8. A continuous extractor has been described in Org. Synth., Coll. Vol. 5, 630 Note 10 (1973).
9. Tropolone has the following spectral characteristics: IR (KBr pellet) cm.−1: 3210 (OH), 1613 (C=O), 1548 (C=C); 1H NMR (CDCl3), δ (multiplicity, number of protons, assignment): 7.33 (m, 5H, 5CH), 8.76 (s, 1H, OH).
3. Discussion
Tropolone has been made from 1,2-cycloheptanedione by bromination and reduction,2 and by reaction with N-bromosuccinimide;3 from cycloheptanone by bromination, hydrolysis, and reduction;4 from diethyl pimelate by acyloin condensation and bromination;5 from cycloheptatriene by permanganate oxidation;6 from 3,5-dihydroxybenzoic acid by a multistep synthesis;7 from 2,3-dimethoxybenzoic acid by a multistep synthesis;8 from tropone by chlorination and hydrolysis,9 by amination with hydrazine and hydrolysis,10 or by photoöxidation followed by reduction with thiourea;11 from cyclopentadiene and tetrafluoroethylene;12 and from cyclopentadiene and dichloroketene.13,14
The present procedure, based on the last method, is relatively simple and uses inexpensive starting materials. Step A exemplifies the 2 + 2 cycloaddition of dichloroketene to an olefin,15,16,17 and the specific cycloadduct obtained has proved to be a useful intermediate in other syntheses.18,19,20 Step B has been the subject of several mechanistic studies,21,22,23,24 and its yield has been greatly improved by the isolation technique described above. This synthesis has also been extended to the preparation of various tropolone derivatives.14,21,22,25,26,27,28

References and Notes
  1. Converse Memorial Laboratory, Harvard University, Cambridge, Mass. 02138. [Present address: Polaroid Corporation, 730 Main Street, Cambridge, Massachusetts 02139.]
  2. J. W. Cook, A. R. Gibb, R. A. Raphael, and A. R. Somerville, J. Chem. Soc., 503 (1951).
  3. T. Nozoe, S. Seto, Y. Kitahara, M. Kunori, and Y. Nakayama, Proc. Jpn. Acad., 26 (7), 38 (1950).
  4. T. Nozoe, Y. Kitahara, T. Ando, and S. Masamune, Proc. Jpn. Acad., 27 (8), 415 (1951); T. Nozoe, Y. Kitahara, T. Ando, S. Masamune, and H. Abe, Sci. Rep. Tohoku Univ., Ser. 1, 36, 166 (1952) [Chem. Abstr., 49, 11615e (1955)].
  5. J. D. Knight and D. J. Cram, J. Am. Chem. Soc., 73, 4136 (1951).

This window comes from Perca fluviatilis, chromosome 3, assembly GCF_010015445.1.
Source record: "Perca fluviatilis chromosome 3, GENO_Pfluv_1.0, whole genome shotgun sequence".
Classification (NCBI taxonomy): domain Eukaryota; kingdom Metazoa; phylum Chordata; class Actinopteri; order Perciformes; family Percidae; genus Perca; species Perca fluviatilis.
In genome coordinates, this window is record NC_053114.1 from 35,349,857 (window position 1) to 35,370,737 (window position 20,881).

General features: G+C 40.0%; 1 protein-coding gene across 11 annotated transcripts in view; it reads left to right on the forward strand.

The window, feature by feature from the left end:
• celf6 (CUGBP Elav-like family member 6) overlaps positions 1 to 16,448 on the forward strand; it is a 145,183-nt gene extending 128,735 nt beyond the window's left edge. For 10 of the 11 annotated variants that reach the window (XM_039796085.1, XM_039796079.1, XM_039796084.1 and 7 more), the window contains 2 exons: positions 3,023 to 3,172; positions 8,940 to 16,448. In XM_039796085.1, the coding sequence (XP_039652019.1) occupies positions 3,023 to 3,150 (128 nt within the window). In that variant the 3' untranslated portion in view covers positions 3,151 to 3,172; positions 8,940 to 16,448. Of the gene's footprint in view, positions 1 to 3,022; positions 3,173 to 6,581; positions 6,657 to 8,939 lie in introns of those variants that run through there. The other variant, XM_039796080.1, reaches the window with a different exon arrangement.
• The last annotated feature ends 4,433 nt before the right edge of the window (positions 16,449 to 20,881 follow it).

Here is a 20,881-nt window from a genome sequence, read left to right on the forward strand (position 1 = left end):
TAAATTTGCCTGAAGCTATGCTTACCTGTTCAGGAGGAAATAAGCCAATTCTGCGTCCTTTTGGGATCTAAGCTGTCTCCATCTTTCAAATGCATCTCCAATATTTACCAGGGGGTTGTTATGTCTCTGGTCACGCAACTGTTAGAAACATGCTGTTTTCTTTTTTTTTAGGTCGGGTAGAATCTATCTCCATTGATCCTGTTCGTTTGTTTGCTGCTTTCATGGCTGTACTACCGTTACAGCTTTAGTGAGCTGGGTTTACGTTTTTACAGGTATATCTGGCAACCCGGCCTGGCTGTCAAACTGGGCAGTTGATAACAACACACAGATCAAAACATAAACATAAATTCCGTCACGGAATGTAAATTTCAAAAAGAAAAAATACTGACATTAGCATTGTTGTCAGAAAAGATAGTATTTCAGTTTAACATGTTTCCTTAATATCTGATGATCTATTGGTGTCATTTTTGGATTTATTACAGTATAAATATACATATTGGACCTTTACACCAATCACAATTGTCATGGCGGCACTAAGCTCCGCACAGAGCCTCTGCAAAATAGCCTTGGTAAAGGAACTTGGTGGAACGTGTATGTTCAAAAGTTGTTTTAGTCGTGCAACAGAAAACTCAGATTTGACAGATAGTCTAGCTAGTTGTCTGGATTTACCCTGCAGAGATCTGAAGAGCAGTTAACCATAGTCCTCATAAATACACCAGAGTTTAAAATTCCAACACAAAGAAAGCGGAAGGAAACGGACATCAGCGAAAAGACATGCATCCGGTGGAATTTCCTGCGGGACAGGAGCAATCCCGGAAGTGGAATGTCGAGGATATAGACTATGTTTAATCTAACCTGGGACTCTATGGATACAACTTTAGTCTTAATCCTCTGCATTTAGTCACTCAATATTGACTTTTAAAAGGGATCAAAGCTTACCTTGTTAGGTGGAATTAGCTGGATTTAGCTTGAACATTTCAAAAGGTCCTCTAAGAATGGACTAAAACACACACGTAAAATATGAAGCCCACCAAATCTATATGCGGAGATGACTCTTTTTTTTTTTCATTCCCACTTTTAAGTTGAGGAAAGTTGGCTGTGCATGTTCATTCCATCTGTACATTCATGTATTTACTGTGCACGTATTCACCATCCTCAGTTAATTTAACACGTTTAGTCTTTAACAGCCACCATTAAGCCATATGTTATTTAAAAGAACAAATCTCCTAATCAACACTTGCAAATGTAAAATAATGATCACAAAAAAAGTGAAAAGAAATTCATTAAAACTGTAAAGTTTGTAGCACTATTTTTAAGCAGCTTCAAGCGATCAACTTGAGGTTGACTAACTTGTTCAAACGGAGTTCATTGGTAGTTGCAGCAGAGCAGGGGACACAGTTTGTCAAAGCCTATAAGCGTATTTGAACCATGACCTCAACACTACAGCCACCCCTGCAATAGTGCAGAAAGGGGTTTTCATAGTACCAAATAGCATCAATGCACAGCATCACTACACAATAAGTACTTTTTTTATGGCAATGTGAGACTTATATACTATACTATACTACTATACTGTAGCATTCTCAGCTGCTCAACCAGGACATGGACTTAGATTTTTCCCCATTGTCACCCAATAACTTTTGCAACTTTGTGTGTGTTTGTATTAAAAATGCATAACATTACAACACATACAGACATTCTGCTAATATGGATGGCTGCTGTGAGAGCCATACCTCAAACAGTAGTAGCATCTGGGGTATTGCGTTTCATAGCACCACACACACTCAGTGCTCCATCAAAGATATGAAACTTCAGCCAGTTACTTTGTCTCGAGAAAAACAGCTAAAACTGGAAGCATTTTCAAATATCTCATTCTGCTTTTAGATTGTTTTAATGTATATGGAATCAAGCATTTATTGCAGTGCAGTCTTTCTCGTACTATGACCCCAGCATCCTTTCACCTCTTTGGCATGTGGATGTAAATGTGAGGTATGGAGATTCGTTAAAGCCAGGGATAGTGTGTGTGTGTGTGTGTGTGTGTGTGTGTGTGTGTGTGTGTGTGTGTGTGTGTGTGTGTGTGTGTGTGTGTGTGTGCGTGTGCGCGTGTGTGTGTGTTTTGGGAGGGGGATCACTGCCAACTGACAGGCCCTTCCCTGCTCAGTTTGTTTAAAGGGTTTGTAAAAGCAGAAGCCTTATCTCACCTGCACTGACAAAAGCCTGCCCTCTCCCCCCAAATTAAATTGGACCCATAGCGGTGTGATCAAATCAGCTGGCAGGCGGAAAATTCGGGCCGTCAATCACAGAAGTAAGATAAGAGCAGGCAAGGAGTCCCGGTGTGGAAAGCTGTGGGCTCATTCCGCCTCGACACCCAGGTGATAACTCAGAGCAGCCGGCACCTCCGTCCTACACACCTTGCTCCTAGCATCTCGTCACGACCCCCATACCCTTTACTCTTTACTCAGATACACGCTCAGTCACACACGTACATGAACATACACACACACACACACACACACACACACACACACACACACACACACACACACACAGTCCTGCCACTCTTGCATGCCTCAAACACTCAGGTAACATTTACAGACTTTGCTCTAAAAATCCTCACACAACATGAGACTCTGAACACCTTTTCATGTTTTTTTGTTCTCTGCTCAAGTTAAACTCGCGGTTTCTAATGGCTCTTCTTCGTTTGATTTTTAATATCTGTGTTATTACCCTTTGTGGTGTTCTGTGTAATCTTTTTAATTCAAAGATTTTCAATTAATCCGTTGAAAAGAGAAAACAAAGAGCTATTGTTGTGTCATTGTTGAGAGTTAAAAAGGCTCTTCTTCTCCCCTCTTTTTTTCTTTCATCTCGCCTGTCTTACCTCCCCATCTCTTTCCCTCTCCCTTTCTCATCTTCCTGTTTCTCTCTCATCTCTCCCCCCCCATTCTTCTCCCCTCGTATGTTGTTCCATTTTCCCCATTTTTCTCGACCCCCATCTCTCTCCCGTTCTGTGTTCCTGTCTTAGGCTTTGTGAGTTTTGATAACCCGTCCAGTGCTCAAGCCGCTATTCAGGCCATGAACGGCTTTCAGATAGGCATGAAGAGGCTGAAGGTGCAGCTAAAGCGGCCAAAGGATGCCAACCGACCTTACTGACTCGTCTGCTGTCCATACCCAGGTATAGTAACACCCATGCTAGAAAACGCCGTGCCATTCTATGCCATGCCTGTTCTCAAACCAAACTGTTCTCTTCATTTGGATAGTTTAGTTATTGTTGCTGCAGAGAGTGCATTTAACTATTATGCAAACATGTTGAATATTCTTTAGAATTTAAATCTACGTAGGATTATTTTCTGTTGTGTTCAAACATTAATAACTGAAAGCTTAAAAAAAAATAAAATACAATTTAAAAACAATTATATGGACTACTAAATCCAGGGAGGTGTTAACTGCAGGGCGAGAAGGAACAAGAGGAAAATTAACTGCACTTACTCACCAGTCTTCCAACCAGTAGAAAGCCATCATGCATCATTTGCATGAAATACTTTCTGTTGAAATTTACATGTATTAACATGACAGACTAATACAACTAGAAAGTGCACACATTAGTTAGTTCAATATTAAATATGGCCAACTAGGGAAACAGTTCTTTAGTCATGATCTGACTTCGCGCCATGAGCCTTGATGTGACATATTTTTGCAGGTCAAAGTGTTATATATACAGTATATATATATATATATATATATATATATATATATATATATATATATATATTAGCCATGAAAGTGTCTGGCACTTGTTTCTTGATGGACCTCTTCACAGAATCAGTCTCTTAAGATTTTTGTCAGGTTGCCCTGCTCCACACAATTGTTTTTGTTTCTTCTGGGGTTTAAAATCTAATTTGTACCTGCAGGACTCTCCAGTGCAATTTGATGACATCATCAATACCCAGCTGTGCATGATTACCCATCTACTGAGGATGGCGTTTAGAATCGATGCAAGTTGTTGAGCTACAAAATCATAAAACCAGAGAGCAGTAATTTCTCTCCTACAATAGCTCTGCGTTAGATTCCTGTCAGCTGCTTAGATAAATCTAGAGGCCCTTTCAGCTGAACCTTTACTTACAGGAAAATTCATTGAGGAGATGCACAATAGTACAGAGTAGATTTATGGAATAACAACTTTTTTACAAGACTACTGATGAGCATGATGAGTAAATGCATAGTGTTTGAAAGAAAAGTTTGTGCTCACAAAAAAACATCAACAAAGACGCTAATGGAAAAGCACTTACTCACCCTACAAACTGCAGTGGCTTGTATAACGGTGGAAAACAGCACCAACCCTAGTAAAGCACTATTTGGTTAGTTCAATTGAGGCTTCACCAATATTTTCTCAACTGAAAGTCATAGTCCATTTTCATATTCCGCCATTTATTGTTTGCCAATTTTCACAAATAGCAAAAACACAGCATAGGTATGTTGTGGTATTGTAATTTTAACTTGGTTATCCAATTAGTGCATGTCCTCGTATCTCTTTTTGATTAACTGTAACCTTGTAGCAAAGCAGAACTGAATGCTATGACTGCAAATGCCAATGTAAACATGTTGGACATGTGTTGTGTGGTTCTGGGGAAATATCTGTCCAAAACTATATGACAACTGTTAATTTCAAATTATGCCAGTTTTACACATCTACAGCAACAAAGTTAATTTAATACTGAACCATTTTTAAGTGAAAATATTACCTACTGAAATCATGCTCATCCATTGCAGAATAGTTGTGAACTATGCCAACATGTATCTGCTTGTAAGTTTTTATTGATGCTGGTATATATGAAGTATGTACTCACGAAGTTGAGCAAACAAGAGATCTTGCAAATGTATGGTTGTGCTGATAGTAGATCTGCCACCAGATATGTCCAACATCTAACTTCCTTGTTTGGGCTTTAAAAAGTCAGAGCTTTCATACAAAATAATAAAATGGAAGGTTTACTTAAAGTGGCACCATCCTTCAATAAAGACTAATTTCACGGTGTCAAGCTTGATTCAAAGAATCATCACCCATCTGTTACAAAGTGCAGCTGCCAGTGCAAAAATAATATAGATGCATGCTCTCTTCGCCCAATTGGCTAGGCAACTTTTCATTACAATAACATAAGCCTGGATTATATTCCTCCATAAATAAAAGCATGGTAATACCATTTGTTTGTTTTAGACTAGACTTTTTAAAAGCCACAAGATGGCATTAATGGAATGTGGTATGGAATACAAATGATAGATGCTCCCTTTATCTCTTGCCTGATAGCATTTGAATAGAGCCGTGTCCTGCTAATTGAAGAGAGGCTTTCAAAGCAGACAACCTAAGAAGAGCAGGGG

6. W. von E. Doering and L. H. Knox, J. Am. Chem. Soc., 73, 828 (1951).
  7. E. E. van Tamelen and G. T. Hildahl, J. Am. Chem. Soc., 78, 4405 (1956).
  8. O. L. Chapman and P. Fitton, J. Am. Chem. Soc., 85, 41 (1963).
  9. A. P. ter Borg, R. van Helden, and A. F. Bickel, Recl. Trav. Chim. Pays-Bas, 81, 177 (1962).
  10. T. Nozoe, T. Mukai, and K. Takase, Sci. Rep. Tohoku Univ., Ser. 1, 39, 164 (1955) [Chem. Abstr., 51, 7316c (1957)].
  11. M. Oda and Y. Kitahara, Tetrahedron Lett., 3295 (1969).
  12. J. J. Drysdale, W. W. Gilbert, H. K. Sinclair, and W. H. Sharkey, J. Am. Chem. Soc., 80, 245, 3672 (1958).
  13. H. C. Stevens, D. A. Reich, D. R. Brandt, K. R. Fountain, and E. J. Gaughan, J. Am. Chem. Soc., 87, 5257 (1965); L. Ghosez, R. Montaigne, and P. Mollet, Tetrahedron Lett., 135 (1966); P. D. Bartlett, U.S. Pat. 3,448,155 (1969) [Chem. Abstr., 71, 91130x (1969)].
  14. H. C. Stevens, J. K. Rinehart, J. M. Lavanish, and G. M. Trenta, J. Org. Chem., 36, 2780 (1971).
  15. L. Ghosez, R. Montaigne, A. Roussel, H. Vanlierde, and P. Mollet, Tetrahedron, 27, 615 (1971), and references therein.
  16. P. R. Brook and J. G. Griffiths, J. Chem. Soc. D, 1344 (1970).
  17. R. E. Harmon, W. D. Barta, S. K. Gupta, and G. Slomp, J. Chem. Soc. C, 3645 (1971).
  18. M. Rey, U. A. Huber, and A. S. Dreiding, Tetrahedron Lett., 3583 (1968).
  19. P. R. Brook, Chem. Commun., 565 (1968).
  20. P. A. Grieco, J. Org. Chem., 37, 2363 (1972).
  21. T. Asao, T. Machiguchi, T. Kitamura, and Y. Kitahara, J. Chem. Soc. D, 89 (1970).
  22. P. D. Bartlett and T. Ando, J. Am. Chem. Soc., 92, 7518 (1970).
  23. T. Asao, T. Machiguchi, and Y. Kitahara, Bull. Chem. Soc. Jpn., 43, 2662 (1970).
  24. W. T. Brady and J. P. Hieble, J. Am. Chem. Soc., 94, 4278 (1972).
  25. R. W. Turner and T. Seden, Chem. Commun., 399 (1966).
  26. T. R. Potts and R. E. Harmon, J. Org. Chem., 34, 2792 (1969).
  27. J. H. Shim, Taehan Hwahak Hoechi, 13, 75, 83 (1969) [Chem. Abstr., 72, 3194p, 3195q (1970)].
  28. K. Tanaka and A. Yoshikoshi, Tetrahedron, 27, 4889 (1971).

Chemical Abstracts Nomenclature (Collective Index Number);
(Registry Number)


hydrochloric acid (7647-01-0)

acetic acid (64-19-7)

Benzene (71-43-2)

sodium hydroxide (1310-73-2)

sodium chloride (7647-14-5)

nitrogen (7727-37-9)

carbon (7782-42-5)

phthaloyl chloride (88-95-9)

Triethylamine hydrochloride (554-68-7)

Pentane (109-66-0)

dichloromethane (75-09-2)

dichloroacetic acid (79-43-6)

thiourea (62-56-6)

dichloroacetyl chloride (79-36-7)

N-bromosuccinimide (128-08-5)

3,5-Dihydroxybenzoic acid (99-10-5)

Cycloheptanone (502-42-1)

triethylamine (121-44-8)


dicyclopentadiene (77-73-6)

cycloheptatriene (544-25-2)

tetrafluoroethylene (9002-84-0)

2,4,6-Cycloheptatrien-1-one, 2-hydroxy- (533-75-5)

7,7-Dichlorobicyclo[3.2.0]hept-2-en-6-one (5307-99-3)

dichloroketene (4591-28-0)


diethyl pimelate (2050-20-6)

2,3-dimethoxybenzoic acid (1521-38-6)

Tropone (492-37-5)